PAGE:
The Christmas pudding has been a fixture on British tables for centuries -- even before Charles Dickens made such a pudding fuss in "A Christmas Carol."
Below is my recipe for the traditional holiday dessert over here in the U.K., as featured on "Nightline."
Paolo's Christmas Pudding
1 1/2 lb seedless raisins
1/2 lb currants
1/2 lb mixed candied orange peel
1/4 lb glace (sugared/candied) cherries
1/4 lb pint of brown ale
6 tablespoons brandy, rum or whiskey
1/4 lb blanched (flaked) almonds
3/4 lb fine breadcrumbs
3/4 lb chopped suet (vegetarian or beef)
The above quantities will give you two 1 1/2 pint or 2-pint basin puddings. (A basin is a large ceramic bowl you can steam for hours).
Cut the glace cherries into quarters and then halve them. Cut the peel into strips and then chop the almonds.
Mix these with the other fruit (raisins etc.) and the breadcrumbs and chopped suet in a big bowl.
Now separately beat the eggs hard until light and frothy. Stir these into the dry ingredients above.
Lastly stir in the brandy and beat the mixture just enough so it drops easily from the spoon, but is not runny.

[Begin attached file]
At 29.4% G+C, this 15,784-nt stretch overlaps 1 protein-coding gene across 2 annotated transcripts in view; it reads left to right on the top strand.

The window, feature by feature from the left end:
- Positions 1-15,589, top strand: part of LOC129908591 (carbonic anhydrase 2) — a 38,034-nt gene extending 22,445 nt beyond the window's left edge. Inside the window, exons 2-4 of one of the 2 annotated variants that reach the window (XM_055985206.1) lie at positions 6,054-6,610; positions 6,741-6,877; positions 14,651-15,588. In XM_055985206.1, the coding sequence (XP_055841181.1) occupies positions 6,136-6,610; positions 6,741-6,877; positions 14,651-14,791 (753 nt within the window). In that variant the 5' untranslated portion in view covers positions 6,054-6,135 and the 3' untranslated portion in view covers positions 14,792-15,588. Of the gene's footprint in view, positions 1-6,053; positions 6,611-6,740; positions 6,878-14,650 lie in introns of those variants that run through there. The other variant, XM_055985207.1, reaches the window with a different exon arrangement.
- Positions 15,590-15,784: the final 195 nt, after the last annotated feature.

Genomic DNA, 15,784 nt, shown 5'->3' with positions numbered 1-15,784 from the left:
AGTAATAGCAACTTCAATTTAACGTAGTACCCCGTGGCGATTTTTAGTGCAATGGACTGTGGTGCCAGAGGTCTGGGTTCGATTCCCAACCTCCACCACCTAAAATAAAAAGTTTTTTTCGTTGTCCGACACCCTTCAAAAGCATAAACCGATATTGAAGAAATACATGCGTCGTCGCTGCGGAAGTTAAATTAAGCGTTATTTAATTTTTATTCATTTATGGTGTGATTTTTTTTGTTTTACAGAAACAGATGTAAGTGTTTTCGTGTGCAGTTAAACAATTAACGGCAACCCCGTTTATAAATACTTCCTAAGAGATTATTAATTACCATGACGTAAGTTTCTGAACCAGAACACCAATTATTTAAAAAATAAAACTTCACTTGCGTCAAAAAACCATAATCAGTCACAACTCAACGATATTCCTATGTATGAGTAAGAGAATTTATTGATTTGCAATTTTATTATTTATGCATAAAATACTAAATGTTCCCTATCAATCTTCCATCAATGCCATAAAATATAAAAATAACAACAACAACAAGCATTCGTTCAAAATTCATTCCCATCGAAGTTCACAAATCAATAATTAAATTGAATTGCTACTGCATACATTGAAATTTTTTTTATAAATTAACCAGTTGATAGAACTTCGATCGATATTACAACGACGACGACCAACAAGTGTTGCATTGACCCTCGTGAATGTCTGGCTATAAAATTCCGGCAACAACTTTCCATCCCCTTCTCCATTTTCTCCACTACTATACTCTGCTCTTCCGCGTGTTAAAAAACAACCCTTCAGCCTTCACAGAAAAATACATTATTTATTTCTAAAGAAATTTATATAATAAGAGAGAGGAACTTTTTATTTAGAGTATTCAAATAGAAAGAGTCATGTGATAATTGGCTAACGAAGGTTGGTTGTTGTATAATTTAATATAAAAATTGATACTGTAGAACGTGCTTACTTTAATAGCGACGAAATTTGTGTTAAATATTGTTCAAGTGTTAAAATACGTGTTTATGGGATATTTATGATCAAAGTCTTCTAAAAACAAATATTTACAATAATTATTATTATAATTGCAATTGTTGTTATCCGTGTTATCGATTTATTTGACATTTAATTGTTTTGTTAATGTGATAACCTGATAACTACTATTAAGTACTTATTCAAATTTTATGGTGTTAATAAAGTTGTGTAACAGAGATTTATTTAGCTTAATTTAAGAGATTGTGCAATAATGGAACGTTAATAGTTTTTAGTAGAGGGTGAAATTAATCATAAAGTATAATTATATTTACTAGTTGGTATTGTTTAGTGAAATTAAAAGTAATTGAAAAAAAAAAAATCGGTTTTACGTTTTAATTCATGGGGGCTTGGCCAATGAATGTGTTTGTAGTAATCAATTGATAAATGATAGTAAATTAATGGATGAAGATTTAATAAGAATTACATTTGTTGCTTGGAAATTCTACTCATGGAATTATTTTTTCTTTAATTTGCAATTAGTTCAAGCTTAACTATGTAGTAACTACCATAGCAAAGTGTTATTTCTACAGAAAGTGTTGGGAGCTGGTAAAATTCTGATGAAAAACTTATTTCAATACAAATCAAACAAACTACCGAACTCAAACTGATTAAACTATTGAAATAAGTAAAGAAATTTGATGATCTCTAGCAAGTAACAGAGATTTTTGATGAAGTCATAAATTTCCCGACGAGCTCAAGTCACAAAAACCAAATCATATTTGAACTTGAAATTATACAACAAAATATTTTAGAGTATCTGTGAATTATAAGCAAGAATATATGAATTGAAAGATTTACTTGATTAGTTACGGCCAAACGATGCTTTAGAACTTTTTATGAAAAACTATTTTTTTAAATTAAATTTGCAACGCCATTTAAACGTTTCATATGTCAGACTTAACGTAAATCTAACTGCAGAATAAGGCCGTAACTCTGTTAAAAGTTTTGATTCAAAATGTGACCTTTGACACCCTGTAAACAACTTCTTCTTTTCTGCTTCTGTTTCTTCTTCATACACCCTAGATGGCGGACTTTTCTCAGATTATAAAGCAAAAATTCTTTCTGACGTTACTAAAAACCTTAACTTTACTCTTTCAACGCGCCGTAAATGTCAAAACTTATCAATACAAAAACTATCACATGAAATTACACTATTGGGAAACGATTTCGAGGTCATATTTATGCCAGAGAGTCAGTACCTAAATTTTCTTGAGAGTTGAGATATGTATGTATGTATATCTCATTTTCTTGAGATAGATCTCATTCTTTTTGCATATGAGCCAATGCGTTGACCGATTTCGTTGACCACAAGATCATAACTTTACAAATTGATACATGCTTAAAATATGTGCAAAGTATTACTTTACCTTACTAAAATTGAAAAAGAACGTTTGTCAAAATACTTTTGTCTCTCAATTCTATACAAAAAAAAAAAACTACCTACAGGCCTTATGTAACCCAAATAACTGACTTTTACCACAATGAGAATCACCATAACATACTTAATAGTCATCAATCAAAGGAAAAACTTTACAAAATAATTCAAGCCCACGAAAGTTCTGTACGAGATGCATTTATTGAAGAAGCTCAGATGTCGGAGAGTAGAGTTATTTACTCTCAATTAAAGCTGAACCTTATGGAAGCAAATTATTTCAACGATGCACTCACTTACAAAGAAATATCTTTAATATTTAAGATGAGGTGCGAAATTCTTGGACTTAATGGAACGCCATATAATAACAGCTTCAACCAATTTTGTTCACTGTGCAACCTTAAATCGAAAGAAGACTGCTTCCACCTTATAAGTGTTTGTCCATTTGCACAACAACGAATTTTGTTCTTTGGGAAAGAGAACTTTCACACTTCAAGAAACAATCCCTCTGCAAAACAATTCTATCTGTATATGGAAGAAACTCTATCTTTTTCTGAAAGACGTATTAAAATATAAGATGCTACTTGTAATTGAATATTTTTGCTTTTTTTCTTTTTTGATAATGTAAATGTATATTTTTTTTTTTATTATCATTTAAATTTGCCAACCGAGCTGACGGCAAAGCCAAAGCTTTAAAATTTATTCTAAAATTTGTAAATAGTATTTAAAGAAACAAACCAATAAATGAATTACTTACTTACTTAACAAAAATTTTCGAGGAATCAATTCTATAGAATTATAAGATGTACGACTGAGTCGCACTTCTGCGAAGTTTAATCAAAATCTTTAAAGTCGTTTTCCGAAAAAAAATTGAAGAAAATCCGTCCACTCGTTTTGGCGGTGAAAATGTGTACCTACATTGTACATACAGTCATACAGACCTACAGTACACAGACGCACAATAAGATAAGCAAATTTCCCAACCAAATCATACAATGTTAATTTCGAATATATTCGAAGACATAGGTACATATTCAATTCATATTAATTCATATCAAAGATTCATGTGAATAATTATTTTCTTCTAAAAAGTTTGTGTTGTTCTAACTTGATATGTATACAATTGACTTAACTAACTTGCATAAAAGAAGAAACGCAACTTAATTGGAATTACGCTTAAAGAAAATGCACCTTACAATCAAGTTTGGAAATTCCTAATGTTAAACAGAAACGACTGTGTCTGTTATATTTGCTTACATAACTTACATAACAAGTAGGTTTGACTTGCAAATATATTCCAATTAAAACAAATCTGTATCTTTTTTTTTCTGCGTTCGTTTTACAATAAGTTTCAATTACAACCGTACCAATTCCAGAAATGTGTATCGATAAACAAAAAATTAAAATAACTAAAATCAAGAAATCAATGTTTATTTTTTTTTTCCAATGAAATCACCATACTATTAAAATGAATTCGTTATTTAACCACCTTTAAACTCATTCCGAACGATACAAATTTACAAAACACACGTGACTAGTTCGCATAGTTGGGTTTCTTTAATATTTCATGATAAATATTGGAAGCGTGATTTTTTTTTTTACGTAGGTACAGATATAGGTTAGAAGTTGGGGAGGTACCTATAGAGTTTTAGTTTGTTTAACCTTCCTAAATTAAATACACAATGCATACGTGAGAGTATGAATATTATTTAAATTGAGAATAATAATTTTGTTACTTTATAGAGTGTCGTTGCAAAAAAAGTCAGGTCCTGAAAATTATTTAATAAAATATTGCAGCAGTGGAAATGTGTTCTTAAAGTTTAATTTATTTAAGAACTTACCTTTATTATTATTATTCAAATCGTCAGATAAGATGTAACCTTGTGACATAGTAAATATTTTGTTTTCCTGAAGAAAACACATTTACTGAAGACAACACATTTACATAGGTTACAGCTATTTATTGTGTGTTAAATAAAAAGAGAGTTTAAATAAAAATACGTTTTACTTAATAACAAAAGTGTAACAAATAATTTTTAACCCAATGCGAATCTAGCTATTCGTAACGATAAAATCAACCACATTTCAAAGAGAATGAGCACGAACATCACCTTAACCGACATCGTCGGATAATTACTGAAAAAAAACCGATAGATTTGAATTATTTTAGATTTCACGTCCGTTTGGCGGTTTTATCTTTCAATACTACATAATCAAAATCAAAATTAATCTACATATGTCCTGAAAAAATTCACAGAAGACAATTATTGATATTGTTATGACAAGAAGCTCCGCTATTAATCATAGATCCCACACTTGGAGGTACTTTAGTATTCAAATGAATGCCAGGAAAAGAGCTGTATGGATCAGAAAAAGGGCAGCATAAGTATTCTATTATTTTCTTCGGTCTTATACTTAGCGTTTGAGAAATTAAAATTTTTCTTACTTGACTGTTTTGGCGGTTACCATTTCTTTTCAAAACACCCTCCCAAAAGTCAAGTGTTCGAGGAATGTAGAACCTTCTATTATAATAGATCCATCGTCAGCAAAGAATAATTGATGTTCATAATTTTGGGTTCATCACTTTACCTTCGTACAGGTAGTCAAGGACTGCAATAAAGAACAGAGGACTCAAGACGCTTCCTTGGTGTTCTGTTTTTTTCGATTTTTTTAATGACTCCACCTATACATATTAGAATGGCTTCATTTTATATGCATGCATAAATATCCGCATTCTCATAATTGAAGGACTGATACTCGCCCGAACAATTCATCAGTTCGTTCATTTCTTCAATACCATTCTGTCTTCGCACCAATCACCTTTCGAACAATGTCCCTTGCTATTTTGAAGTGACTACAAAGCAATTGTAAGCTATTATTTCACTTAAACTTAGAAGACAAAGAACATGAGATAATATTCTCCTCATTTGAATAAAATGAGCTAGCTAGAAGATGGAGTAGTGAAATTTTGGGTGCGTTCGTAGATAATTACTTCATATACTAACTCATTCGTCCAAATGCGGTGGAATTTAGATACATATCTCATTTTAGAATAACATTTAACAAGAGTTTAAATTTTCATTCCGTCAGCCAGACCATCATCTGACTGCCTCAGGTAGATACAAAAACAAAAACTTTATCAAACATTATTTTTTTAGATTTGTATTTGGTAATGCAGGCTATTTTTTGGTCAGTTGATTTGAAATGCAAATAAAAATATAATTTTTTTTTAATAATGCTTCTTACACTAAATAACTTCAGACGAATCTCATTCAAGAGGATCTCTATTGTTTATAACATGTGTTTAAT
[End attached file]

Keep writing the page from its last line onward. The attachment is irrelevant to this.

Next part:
Set the pudding mixture aside.
Butter both basins and place greaseproof paper at the bottom of each basin. Take muslin or a plain very light cotton cloth and lightly sprinkle some flour on the inside of each cloth, shaking off the excess. This is so the pudding doesn't stick to the muslin after you steam it and remove it from the basin. Cut the muslin so it is large enough to fit in the whole basin and the cloth can be twisted into a knob that can be tied to seal the pudding.
Now fill the basins 3/4 full. Make a slight indent in the centre of each pudding with a spoon.Cover the puddings with greaseproof paper and the pudding muslin.Twist the muslin into a knob and tie it with string.
Stand the puddings on a rack (I even use terra cotta plant holders) in a large pan Put water into the pan, but not so high that water will bubble over on top of your pudding. Put the puddings on the stove and steam for at least six hours, making sure that you regularly top up water in the pan as needed. Take care not to pour water on the pudding.
Once the pudding has steamed and then cool cover it with aluminum (tin) foil, and store in a dark, dry, cool cupboard or place. Puddings can be stored for months. Ideally make your pudding six weeks ahead, but it can be made just before Christmas.
Take the foil off and steam as long as possible on Christmas Day. When you are ready to serve untie the muslin and remove the muslin and greaseproof paper. Then take a plate and place it over the pudding and then tip it so the pudding is now on the serving plate. Serve with cream or brandy butter.
The pudding can be kept in the fridge for days if there is any left over.